Minneapolis Set to Vote on Dissolving Police Department

Minneapolis was a landmark last year after George Floyd’s brutal murder by police on a busy street corner sparked riots against racism and police violence that swept across the country. The marches and “reforms” following previous police killings in Minneapolis did not stop former officer Derek Chauvin from taking Floyd’s life in broad daylight, or prevent the deadly police-perpetrated shooting of 20-year-old Daunte Wright in a northern Minneapolis suburb one year later. After decades of percolating among activists, calls to “defund” and “abolish” police entered the national conversation.

Minneapolis’ future in policing, public safety and law enforcement is up for grabs.

Minneapolis could make history again if voters on Election Day embrace a “comprehensive” approach to public safety that looks beyond the police, potentially creating a community-driven model for the rest of the United States, where Black people are 3.5 times more likely to be killed by police than white people, and where Latinx and Indigenous people also face deadly police violence at disproportionate rates.

Minneapolis voters will vote on Question 2, a ballot initiative by activists and organizers to amend the city charter to replace Minneapolis’ Police Department with a Department of Public Safety, on Tuesday. If passed, Question 2 would not immediately remove police officers from the streets or the city’s payroll. Instead, proponents say, Question 2 would kickstart the process of expanding the city’s approach to public safety — such as dispatching unarmed social workers to help unhoused people and sending de-escalation experts to domestic disputes — rather than relying on the “armed-police only” approach.

Question 2 would eliminate the requirement that Minneapolis have a minimum police force and replace the police chief by a public safety commissioner, who answers to both the mayor and the city council. The Department of Public Safety could include police officers “if necessary,” according to the amendment’s highly-contested language. The existing police force would be transferred into the new department by policymakers who use new staffing flexibility for building out alternative forces.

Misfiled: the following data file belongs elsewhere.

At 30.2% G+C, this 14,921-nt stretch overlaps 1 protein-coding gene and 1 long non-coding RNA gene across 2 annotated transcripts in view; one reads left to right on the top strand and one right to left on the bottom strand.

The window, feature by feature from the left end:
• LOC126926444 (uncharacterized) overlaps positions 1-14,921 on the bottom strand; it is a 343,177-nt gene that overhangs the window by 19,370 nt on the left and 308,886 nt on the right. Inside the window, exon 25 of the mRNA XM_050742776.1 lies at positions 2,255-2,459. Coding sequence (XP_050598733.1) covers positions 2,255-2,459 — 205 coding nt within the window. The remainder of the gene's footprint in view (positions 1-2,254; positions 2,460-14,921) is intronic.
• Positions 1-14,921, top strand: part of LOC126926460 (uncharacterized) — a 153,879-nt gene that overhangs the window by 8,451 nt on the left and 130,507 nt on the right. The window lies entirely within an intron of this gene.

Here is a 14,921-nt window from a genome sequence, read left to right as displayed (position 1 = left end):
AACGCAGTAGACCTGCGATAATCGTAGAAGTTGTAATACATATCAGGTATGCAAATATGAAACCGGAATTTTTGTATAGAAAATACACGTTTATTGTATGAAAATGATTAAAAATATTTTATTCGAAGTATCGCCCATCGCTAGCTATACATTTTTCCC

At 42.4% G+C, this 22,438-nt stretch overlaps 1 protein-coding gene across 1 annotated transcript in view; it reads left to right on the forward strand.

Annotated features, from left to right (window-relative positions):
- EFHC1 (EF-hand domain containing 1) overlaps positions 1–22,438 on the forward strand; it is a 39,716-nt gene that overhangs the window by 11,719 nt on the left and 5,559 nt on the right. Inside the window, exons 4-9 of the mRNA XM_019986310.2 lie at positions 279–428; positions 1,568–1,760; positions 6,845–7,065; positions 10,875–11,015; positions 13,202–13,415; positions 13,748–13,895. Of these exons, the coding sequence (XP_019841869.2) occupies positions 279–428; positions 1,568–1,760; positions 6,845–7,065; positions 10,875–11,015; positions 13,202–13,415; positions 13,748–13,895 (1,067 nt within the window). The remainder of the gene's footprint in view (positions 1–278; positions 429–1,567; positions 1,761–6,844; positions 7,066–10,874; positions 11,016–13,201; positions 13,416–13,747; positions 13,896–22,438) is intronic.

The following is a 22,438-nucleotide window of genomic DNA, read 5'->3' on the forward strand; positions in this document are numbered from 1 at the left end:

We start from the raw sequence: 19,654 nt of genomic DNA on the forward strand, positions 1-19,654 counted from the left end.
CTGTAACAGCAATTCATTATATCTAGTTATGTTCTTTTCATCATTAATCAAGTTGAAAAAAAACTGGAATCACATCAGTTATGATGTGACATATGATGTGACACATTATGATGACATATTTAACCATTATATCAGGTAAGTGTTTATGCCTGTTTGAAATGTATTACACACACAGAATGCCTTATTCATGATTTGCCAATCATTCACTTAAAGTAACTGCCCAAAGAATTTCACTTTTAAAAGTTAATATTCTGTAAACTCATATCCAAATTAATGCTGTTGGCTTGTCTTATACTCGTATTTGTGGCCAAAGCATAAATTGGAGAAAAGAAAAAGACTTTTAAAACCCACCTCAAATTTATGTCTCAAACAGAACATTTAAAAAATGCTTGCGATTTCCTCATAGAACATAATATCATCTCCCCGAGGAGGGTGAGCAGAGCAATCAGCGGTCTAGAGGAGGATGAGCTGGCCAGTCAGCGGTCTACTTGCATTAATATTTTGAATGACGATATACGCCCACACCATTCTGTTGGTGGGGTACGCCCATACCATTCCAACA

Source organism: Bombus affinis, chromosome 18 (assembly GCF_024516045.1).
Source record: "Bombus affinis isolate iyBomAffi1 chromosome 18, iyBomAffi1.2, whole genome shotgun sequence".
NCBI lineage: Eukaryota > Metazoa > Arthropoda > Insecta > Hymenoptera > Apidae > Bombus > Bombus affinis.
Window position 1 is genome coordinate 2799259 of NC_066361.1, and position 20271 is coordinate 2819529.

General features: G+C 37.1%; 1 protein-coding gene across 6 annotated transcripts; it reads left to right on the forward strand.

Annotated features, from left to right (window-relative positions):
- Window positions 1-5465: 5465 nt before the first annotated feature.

Ultimately, cops would no longer be needed for “situations where they do not have proper training,” such as a mental health crisis, or interactions with people sleeping outside for lack of shelter, accordingTo the Yes4Minneapolis campaign. Opponents call Question 2 a “national experiment for defunding and abolishing the police” with “no clear plan” for what comes next, a claim that supporters say is both misleading and designed to stoke fear.

“Conservative forces in Minneapolis are pouring literally millions of dollars into fear-mongering, telling people that there will be no police within 30 days of the amendment passing, which is false,” said Sheila Nezhad, a Minneapolis organizer and candidate for mayor who helped write the ballot question, in an interview with Truthout.

Currently, the state requires licensed police officers to perform specific duties. The charter amendment would not alter existing labor contracts with police, according a city. memo. Question 2 could allow Minneapolis police to be replaced with other public safety officers over time. This would allow the city to reinvest its resources back into its neighborhoods. Nezhad stressed that this must involve high levels community input.